Importing resources and energy combined with domestic supply enables flexibility across the spectrum of resources and energy commodities and cost adjustments as new technologies change the profile of demand.

The potential for Australian commodity exports to India is significant – not just in coal, gold and copper, but the inputs to renewable energy and storage technologies such as lithium and cobalt.

Social expectations

Reforms to India’s domestic resources sector will be fundamental in improving its efficiency, removing infrastructure bottlenecks, understanding domestic prospectivity, and importantly meeting the social and environmental expectations of the community.

Australia’s world-class mining equipment, technology and services (METS) sector will be an important player in Australia’s part in India’s future.

As the Australian mining industry has moved from a largely labour-intensive industry to a highly capital-intensive sector in recent years, many innovative transformations have been implemented across the mining and METS sector.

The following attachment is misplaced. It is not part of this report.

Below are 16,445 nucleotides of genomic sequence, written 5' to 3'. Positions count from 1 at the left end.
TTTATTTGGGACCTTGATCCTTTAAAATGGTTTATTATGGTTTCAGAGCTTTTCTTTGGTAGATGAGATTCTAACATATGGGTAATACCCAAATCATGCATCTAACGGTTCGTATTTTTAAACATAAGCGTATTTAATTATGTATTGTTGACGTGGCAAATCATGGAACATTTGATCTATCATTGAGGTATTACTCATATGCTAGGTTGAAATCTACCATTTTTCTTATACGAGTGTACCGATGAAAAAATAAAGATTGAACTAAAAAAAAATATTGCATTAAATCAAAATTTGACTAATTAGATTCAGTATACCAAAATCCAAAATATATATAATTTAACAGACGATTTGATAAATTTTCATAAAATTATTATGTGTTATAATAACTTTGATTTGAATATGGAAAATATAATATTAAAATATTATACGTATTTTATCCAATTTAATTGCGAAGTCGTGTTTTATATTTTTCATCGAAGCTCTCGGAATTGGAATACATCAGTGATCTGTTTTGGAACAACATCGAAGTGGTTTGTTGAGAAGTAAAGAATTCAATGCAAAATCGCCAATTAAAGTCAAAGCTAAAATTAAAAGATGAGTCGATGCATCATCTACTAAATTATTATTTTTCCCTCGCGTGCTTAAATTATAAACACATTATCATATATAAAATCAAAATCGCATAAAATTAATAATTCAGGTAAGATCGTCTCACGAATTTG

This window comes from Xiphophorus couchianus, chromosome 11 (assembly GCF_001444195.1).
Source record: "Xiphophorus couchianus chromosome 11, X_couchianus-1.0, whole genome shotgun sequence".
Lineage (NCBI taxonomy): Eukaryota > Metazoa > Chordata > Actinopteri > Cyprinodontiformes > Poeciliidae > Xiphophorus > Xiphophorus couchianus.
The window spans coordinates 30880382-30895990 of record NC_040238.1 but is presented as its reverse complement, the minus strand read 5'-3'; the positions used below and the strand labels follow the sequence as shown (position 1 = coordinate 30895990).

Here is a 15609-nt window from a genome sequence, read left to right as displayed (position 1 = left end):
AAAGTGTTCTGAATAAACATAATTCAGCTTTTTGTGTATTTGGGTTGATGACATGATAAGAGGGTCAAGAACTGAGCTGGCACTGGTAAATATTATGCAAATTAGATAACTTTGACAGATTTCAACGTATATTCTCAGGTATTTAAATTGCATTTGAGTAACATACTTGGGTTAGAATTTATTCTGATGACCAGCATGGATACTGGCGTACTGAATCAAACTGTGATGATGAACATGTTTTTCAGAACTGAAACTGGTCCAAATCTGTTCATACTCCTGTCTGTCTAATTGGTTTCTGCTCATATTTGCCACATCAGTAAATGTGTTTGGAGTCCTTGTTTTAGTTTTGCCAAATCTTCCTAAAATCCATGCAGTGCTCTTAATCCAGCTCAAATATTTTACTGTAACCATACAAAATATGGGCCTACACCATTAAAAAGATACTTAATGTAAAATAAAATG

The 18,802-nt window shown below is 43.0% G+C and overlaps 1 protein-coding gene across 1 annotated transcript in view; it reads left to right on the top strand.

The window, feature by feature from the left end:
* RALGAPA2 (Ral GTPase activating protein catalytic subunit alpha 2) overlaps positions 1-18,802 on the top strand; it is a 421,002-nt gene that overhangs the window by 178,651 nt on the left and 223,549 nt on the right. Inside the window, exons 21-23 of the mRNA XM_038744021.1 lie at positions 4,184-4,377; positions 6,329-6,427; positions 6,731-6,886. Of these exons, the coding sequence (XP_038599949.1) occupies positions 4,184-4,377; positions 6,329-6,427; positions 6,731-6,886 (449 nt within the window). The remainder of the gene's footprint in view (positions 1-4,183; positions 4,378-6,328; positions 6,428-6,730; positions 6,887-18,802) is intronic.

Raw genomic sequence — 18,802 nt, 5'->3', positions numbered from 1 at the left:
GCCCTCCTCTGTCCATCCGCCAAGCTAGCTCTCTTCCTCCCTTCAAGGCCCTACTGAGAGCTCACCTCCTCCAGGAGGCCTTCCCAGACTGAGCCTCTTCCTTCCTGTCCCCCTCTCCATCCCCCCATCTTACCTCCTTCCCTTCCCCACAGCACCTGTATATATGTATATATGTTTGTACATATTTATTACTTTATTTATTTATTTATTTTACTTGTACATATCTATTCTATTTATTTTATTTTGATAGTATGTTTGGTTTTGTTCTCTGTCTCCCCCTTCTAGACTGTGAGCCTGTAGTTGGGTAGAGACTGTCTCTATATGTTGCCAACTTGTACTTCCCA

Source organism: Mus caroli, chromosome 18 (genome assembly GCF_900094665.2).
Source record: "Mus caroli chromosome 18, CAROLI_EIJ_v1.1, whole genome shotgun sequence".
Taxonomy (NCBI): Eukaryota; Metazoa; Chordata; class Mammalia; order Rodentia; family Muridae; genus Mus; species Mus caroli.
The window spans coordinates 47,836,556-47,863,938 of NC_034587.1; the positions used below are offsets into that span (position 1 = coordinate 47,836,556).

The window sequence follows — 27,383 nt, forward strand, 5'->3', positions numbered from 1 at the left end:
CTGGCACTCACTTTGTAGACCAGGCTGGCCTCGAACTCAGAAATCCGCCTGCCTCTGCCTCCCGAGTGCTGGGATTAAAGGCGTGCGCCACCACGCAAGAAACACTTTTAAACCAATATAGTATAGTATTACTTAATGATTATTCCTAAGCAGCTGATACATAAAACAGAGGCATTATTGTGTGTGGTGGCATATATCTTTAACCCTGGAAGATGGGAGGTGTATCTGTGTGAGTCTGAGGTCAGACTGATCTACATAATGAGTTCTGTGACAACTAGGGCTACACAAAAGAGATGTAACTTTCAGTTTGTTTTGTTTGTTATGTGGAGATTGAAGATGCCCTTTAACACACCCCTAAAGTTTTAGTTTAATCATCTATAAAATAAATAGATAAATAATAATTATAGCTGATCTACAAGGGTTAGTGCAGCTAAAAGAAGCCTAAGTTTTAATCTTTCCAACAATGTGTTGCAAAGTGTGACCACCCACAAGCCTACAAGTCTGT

This transformation supports extending the productive life of mines, delivering higher yields and enabling improvements to safety and environmental outcomes.

There is greater workforce satisfaction and productivity in translating innovative ideas suggested by employees into operational improvements.

Knowledge from research institutions can be applied to implement new or improved processes and products.

And enabling access to new markets overseas – such as trade between Australia and India – can help support brand development and generate new opportunities.

Australian mining technology is exported globally and will be important in terms of Australia’s future trade with India.